Loss of Hearing and Omega-3's

Loss of Hearing and Omega-3's

The loss of hearing due to ageing is a common disorder which affects large numbers of the population around the world. As we age, many people experience hearing loss which can, in some cases, also lead to tinnitus. 

Several studies over the last decade report conclusively that increasing the consumption of Omega-3 fatty acids, found in fish and fish oil supplements, help reduce hearing loss in an ageing population. 

Omega-3 fatty acids are known to be important for the health of the body as part of a balanced diet. The body cannot manufacture these, and so dietary intake is essential for hormone health, heart health, and numerous other benefits. 

Studies on hearing loss and omega 3 intake

A study in Australia, called The Blue Mountains Hearing Study, was a population-based survey which was carried out for five years.1 Approximately 3000 participants filled out questionnaires from which their Omega-3 intakes were calculated. The participants had a hearing test at the start of the survey and then five years later. 

The results showed a relationship between hearing loss and Omega-3 intake. The participants who ate oily fish twice a week or more had a 42% lower risk of hearing loss compared to those who ate fish once a week.

Another study conducted in the Netherlands2 measured Omega-3 levels in the blood and hearing thresholds. The study involved 720 men and women over three years. The results showed that those with lower Omega-3 levels experienced the greatest hearing loss and additionally most of the hearing loss occurred at lower frequencies. Examples of lower frequencies include bass sounds in music. 

It is theorised that Omega-3s support the health of the inner ear cells by reducing inflammation from all sources whether due to an inflammatory diet, loud noises, infections, or chemicals. 

So how much Omega-3 do we need?

There is not one simple answer as to how much Omega-3 we need daily. The World Health Organisation (WHO) suggest that healthy adults should have a combined EPA and DHA of 250mg–500mg daily.3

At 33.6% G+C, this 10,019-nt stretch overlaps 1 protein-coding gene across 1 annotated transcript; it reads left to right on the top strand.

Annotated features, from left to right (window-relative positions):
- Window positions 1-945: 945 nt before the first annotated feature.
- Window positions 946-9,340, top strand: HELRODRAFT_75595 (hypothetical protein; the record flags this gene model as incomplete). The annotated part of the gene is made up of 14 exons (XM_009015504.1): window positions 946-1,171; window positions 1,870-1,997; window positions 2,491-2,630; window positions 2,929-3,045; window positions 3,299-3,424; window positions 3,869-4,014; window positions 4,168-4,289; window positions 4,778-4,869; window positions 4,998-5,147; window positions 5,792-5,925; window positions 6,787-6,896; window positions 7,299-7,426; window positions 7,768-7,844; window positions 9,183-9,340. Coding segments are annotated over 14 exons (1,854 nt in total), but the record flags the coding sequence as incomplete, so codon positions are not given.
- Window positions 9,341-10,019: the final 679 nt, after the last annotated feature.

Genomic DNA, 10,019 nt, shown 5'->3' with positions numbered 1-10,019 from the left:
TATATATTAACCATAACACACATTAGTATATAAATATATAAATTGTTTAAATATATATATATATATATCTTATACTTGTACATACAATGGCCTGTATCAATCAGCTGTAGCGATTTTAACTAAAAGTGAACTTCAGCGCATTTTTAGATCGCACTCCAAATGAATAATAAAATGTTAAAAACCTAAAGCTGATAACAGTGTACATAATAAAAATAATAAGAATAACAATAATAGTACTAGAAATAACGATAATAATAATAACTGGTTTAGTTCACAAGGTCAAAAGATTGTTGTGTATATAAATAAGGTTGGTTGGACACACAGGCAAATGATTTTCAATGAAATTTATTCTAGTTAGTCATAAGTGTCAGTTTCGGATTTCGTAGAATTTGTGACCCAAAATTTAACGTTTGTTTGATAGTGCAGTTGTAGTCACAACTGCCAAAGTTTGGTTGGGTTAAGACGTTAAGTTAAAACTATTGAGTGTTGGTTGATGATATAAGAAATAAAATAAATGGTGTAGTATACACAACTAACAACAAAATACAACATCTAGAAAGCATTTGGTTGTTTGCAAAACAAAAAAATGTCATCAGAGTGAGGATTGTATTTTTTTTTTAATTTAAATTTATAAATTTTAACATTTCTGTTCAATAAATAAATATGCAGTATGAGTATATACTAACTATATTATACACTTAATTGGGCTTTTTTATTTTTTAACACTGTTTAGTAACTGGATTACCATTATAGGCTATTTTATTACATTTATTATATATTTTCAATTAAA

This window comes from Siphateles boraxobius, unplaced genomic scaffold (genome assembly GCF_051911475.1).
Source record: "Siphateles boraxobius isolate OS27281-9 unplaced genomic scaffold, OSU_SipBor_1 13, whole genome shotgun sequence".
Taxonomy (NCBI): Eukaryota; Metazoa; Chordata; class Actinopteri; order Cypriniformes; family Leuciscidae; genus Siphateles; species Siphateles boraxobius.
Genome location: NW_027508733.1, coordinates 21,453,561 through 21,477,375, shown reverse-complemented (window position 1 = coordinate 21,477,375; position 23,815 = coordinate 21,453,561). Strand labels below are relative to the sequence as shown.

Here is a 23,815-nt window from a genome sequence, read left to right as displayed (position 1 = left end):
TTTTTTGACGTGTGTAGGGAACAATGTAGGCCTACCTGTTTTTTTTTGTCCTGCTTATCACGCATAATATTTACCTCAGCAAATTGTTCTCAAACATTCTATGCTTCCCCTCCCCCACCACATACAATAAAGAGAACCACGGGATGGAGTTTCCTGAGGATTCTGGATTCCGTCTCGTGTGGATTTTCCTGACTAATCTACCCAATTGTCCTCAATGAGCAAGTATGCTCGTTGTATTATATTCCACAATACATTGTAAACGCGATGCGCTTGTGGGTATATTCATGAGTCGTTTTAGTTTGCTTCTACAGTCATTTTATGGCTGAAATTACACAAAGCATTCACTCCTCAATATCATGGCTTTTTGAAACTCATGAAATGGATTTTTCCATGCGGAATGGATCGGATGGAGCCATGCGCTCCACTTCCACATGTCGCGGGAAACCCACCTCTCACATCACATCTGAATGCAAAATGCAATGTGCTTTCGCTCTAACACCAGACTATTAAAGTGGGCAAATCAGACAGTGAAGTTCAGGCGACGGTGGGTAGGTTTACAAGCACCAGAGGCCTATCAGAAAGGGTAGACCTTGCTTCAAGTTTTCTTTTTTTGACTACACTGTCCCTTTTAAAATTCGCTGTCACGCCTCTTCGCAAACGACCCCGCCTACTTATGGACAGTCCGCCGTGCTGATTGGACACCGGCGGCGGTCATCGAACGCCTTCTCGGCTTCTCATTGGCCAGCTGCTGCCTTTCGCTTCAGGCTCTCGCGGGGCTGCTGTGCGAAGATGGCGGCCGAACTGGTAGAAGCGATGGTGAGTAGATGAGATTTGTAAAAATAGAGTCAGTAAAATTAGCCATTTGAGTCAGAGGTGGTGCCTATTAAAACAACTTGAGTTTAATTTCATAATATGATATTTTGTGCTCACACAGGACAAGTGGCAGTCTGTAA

Whilst the bare minimum is 250mg to 500mg daily, the consensus amongst scientists is that in order to obtain Omega-3’s benefits, we need a lot more, especially if we are looking at protecting numerous body systems such as the heart, joints and other structures. 

The European Food Safety Authority (EFSA) for example recommends a combined EPA and DHA of 3000mg for normal blood pressure.3 This is clearly a far cry from 250mg to 500mg daily recommendation by the World Health Organisation.

Since fish oils do provide multiple benefits to the body, I would suggest that the intake of Omega-3 fish oils should be somewhere in between the two recommendations. 

Bare Biology’s Life and Soul Omega-3 Daily Fish Oil capsules provide 1460 of Omega-3 in two capsules which equates to 730mg per capsule which is a very good strength. Additionally, these Omega-3 fish oil provide fatty acids are derived from small fish such as sardines and anchovies which means that they are less likely to contain toxins such as heavy metals and other toxins common to some fish liver oils. 

Omega-3 supplements and their benefits for maintaining overall health and for protection against age-related concerns, including hearing loss, are well documented. It now seems that almost everyone should take a daily fish oil supplement especially those with hearing loss or those who are at risk from loss of hearing. 



  1. Gopinath B, Flood VM, Rochtchina E, McMahon CM, Mitchell P. Consumption of omega-3 fatty acids and fish and risk of age-related hearing loss. Am J Clin Nutr. 2010 Aug;92(2):416-21.
  2. Dullemeijer C, Verhoef P, Brouwer IA, Kok FJ, Brummer RJ, Durga J. Plasma very long-chain n-3 polyunsaturated fatty acids and age-related hearing loss in older adults. J Nutr Health Aging. 2010 May;14(5):347-51.
  3. How much omega-3 fish oil do you need per day? by Bare Biology

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